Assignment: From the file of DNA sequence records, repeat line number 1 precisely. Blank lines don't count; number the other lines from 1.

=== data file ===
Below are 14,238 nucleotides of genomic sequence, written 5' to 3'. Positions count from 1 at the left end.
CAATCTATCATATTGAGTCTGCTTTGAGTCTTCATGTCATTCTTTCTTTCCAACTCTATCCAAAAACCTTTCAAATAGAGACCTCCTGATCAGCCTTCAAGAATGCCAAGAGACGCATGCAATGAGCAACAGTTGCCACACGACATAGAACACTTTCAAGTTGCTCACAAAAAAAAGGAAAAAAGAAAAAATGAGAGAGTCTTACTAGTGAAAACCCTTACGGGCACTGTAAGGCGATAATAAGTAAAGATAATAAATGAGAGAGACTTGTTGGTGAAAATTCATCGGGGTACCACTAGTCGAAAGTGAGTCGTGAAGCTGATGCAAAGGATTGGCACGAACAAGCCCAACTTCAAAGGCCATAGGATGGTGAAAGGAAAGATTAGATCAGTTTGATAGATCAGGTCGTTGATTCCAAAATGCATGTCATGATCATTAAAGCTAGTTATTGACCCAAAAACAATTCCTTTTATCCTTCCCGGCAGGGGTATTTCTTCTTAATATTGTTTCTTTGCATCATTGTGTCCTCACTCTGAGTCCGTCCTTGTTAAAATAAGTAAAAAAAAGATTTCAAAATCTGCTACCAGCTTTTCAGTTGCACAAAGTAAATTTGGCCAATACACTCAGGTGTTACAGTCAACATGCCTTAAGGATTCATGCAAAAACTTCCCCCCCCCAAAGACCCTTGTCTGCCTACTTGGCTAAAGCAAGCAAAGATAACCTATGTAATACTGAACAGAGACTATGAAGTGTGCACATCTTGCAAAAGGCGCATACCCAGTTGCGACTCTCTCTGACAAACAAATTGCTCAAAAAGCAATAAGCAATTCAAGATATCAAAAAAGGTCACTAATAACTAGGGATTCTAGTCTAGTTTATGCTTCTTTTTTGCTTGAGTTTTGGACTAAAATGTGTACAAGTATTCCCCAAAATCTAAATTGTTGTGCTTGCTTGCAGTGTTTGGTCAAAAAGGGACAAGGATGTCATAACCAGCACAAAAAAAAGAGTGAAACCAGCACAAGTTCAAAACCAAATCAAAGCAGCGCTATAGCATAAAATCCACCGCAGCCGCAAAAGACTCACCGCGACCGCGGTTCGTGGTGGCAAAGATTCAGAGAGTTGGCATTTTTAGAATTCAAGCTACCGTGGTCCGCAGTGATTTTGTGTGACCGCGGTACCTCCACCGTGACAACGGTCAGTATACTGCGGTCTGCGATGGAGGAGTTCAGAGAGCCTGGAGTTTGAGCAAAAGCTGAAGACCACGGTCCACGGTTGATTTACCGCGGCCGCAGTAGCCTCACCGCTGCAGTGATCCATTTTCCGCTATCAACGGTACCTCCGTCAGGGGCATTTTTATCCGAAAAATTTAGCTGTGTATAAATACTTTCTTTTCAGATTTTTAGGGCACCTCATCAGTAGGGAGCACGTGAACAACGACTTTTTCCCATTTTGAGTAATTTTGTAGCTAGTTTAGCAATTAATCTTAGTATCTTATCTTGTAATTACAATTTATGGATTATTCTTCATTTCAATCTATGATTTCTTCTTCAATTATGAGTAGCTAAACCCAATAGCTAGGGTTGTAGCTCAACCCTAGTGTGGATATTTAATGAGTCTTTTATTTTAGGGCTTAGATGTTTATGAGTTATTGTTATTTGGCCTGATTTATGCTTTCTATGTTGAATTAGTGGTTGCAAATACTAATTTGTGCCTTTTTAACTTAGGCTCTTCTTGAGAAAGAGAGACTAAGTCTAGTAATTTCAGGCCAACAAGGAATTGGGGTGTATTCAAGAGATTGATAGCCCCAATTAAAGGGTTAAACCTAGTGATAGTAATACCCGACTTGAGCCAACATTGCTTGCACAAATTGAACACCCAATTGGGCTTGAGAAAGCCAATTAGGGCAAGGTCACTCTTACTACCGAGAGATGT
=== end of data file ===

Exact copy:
Below are 14,238 nucleotides of genomic sequence, written 5' to 3'. Positions count from 1 at the left end.